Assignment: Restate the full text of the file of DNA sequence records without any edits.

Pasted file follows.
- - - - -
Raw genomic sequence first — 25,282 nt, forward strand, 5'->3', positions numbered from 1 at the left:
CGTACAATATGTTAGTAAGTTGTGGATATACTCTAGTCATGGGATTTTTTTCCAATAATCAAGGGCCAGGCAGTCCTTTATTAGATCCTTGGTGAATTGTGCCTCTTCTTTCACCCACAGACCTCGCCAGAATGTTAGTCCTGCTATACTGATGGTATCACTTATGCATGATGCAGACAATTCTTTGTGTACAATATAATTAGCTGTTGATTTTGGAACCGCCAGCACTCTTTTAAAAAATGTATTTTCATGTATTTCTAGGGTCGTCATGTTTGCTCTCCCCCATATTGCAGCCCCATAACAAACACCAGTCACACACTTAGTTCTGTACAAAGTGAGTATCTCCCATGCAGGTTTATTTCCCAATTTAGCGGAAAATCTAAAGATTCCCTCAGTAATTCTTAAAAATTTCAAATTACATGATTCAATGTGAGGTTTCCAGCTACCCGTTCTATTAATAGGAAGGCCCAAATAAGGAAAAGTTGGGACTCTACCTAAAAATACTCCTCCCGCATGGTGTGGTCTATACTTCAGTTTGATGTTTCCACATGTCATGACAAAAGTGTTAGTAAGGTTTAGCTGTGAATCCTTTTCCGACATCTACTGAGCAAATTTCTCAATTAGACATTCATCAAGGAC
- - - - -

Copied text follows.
Raw genomic sequence first — 25,282 nt, forward strand, 5'->3', positions numbered from 1 at the left:
CGTACAATATGTTAGTAAGTTGTGGATATACTCTAGTCATGGGATTTTTTTCCAATAATCAAGGGCCAGGCAGTCCTTTATTAGATCCTTGGTGAATTGTGCCTCTTCTTTCACCCACAGACCTCGCCAGAATGTTAGTCCTGCTATACTGATGGTATCACTTATGCATGATGCAGACAATTCTTTGTGTACAATATAATTAGCTGTTGATTTTGGAACCGCCAGCACTCTTTTAAAAAATGTATTTTCATGTATTTCTAGGGTCGTCATGTTTGCTCTCCCCCATATTGCAGCCCCATAACAAACACCAGTCACACACTTAGTTCTGTACAAAGTGAGTATCTCCCATGCAGGTTTATTTCCCAATTTAGCGGAAAATCTAAAGATTCCCTCAGTAATTCTTAAAAATTTCAAATTACATGATTCAATGTGAGGTTTCCAGCTACCCGTTCTATTAATAGGAAGGCCCAAATAAGGAAAAGTTGGGACTCTACCTAAAAATACTCCTCCCGCATGGTGTGGTCTATACTTCAGTTTGATGTTTCCACATGTCATGACAAAAGTGTTAGTAAGGTTTAGCTGTGAATCCTTTTCCGACATCTACTGAGCAAATTTCTCAATTAGACATTCATCAAGGAC